Flight and hotel Dublin
Experience the Emerald Isle with city breaks to Dublin
Uncover the capital and largest city in the Irish Republic with Dublin flight and hotel packages, which have been popular with adventurous weekend trippers for decades. Easy to reach from the UK, Dublin has plenty to do including sightseeing, encountering history and enjoying great food and drink, all against a backdrop of warm local hospitality. Dublin is relatively compact as cities go, making it a breeze to get around. What's more, its efficient public transportation system opens up other possibilities too: hop on a train and you'll soon reach the pretty seaside town of Bray, or the historic university town of Maynooth.
Getting to Dublin
Arriving in Dublin couldn't be simpler. There are two terminals at the city's airport and flights to Dublin from the UK arrive at either of the two. British Airways uses T1 for flights from London to Dublin as does Ryanair, but if you are using Aer Lingus for your flight to Dublin from Manchester, Glasgow or other airports, you'll arrive at T2. Once through Arrivals, hop on an Airport Express bus for quick transfers to the areas of O'Connell Street and Temple Bar. A taxi will take you anywhere else in the city. There's no time difference between Ireland and the UK, but don't forget to take euros with you. It's worth buying a Dublin Leap card upon arrival at the airport as it includes not only the Airport Express bus fare, but also access to train, bus and tram services throughout County Dublin.
Is there an ideal time of year to visit Dublin?
Summer's the ideal time for your weekend in Dublin as the weather is at its warmest between June and August. Dublin welcomes visitors all-year round though, so whatever time of year you choose for Dublin package holidays you'll find all attractions and museums open, and the locals friendly and accommodating. December is a popular time for a Dublin weekend getaway since there are lots of Christmas markets, festive lights in the main shopping areas and seasonal events in historic buildings.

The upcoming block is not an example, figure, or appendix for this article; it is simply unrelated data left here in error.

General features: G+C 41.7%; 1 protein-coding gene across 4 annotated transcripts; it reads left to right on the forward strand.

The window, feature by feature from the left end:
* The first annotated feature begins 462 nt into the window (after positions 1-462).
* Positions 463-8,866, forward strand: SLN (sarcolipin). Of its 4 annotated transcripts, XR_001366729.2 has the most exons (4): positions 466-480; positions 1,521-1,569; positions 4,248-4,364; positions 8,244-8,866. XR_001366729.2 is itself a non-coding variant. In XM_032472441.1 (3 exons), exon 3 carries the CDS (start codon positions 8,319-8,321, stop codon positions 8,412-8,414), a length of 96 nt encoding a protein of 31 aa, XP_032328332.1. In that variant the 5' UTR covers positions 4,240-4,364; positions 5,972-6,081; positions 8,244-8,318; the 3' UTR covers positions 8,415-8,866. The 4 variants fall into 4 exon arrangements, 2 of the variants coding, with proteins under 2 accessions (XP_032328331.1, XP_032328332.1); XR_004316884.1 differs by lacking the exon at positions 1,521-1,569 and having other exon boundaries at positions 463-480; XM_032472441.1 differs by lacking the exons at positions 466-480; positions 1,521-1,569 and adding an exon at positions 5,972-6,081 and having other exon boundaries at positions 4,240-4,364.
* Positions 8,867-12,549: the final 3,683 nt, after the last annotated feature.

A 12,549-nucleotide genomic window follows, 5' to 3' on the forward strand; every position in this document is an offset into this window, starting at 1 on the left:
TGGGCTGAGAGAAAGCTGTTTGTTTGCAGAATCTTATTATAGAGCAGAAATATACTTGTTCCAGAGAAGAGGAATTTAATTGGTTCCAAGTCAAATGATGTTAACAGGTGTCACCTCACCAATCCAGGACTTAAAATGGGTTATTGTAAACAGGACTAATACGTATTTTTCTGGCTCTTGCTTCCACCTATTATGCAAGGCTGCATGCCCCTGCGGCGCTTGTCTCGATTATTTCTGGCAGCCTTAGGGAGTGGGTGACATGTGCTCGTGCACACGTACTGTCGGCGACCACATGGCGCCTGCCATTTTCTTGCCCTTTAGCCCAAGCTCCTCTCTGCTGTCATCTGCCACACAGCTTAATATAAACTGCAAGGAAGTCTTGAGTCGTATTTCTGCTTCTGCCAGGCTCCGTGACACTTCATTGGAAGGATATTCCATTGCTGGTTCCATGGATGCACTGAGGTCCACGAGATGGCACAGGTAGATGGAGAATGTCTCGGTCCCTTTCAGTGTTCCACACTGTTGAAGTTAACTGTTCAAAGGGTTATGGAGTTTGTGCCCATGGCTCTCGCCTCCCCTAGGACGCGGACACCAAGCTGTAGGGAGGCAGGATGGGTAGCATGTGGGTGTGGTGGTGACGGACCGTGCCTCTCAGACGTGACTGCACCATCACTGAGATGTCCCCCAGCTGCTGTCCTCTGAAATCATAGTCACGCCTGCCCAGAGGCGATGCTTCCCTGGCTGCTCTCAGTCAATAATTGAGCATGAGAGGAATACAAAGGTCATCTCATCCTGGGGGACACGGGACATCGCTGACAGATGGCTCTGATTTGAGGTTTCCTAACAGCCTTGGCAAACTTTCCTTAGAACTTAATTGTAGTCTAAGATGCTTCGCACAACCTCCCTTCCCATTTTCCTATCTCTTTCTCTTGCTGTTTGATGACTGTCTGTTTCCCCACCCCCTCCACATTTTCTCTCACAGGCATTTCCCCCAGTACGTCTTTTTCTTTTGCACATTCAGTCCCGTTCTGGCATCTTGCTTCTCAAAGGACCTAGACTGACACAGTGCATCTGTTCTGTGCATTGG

Things to see and do in Dublin
With its compact city centre, Dublin's a perfect city for strolling around. Pack comfortable shoes, grab a map and set off to explore whichever side of the city interests you the most. Bursting with history, the city houses large national museums covering all aspects of Irish history as well as elegant Georgian architecture. If shopping's more your thing, there are several excellent covered shopping malls, upscale department stores and independent boutiques. Lovers of outdoors recreation should head to the vast Phoenix Park, the largest enclosed city park in Europe and home to its very own herd of deer. And if all that's not enough, 40 minutes on the train takes you to the traditional seaside town of Bray where you can stroll along the promenade while enjoying a tasty ice cream, made from local dairy produce.
What are the top attractions in Dublin?
City breaks in Dublin promise to be action packed, but be sure to prioritise the most important city sights. Consistently rated the top Dublin visitor attraction, the Guinness Storehouse is a museum and exhibition dedicated to the city's most famous alcoholic export. Don't miss the Gravity Bar at the top of the building where you can enjoy a pint and 360 degree views around the city. Ireland's other national drink is whiskey, and at the Jameson Distillery Bow St you can learn all about the fascinating production process behind it before tasting some whiskeys in the bar.
One of Dublin's top historical attractions is the Book of Kells, an illuminated manuscript produced around 800AD. It is kept in the stunning library of Trinity College Dublin and is well worth seeing. Nearby, you'll find the National Gallery of Ireland and the Archaeological Museum, two other outstanding attractions for culture buffs. Dublin has its fair share of quirky attractions too - pay homage at the statue of Molly Malone on Grafton Street, a figure from a well-known Irish folk song. Kids of all ages, meanwhile, will love the Leprechaun Museum, which explores the mystical and magical sides to Irish culture.
Eating out in Dublin
With your flight and hotel in Dublin sorted, you may want to know what meal times will look like. Well, rest assured that Dublin has a world-class dining scene that caters to all tastes and budgets. Some of the top Dublin foodie experiences include:
- Afternoon tea in the charmingly traditional surroundings of Bewley's coffee house on Grafton Street
- Michelin-starred dining at Chapter One, where the seven course tasting menu features locally-inspired dishes
- Hearty pub grub in a traditional Irish bar washed down with a pint of Guinness
- Cornucopia restaurant on Wicklow Street, arguably Dublin's best vegetarian and vegan eatery
Shopping in Dublin – what souvenirs to look for
Dublin is a true shopper's paradise. If it is international fashion and top brands you're after, then visit the large shopping centres at St Stephen's Green, and Ireland's largest shopping centre at Dundrum. Bargain hunters often head an hour down the M7 motorway to the Kildare Village outlet, where designer goods can be picked up for a fraction of their original selling price. If you're looking for something more traditionally Irish as a memento of your visit to the city, brands such as Avoca produce a range of clothing, homeware and accessories. Crystal, linen and pottery are also widely sold in handicrafts shops. Otherwise, you'll find anything and everything emblazoned with the Guinness logo or the brand's famous toucan image - an iconic memento from exciting, action-packed package holidays to Dublin.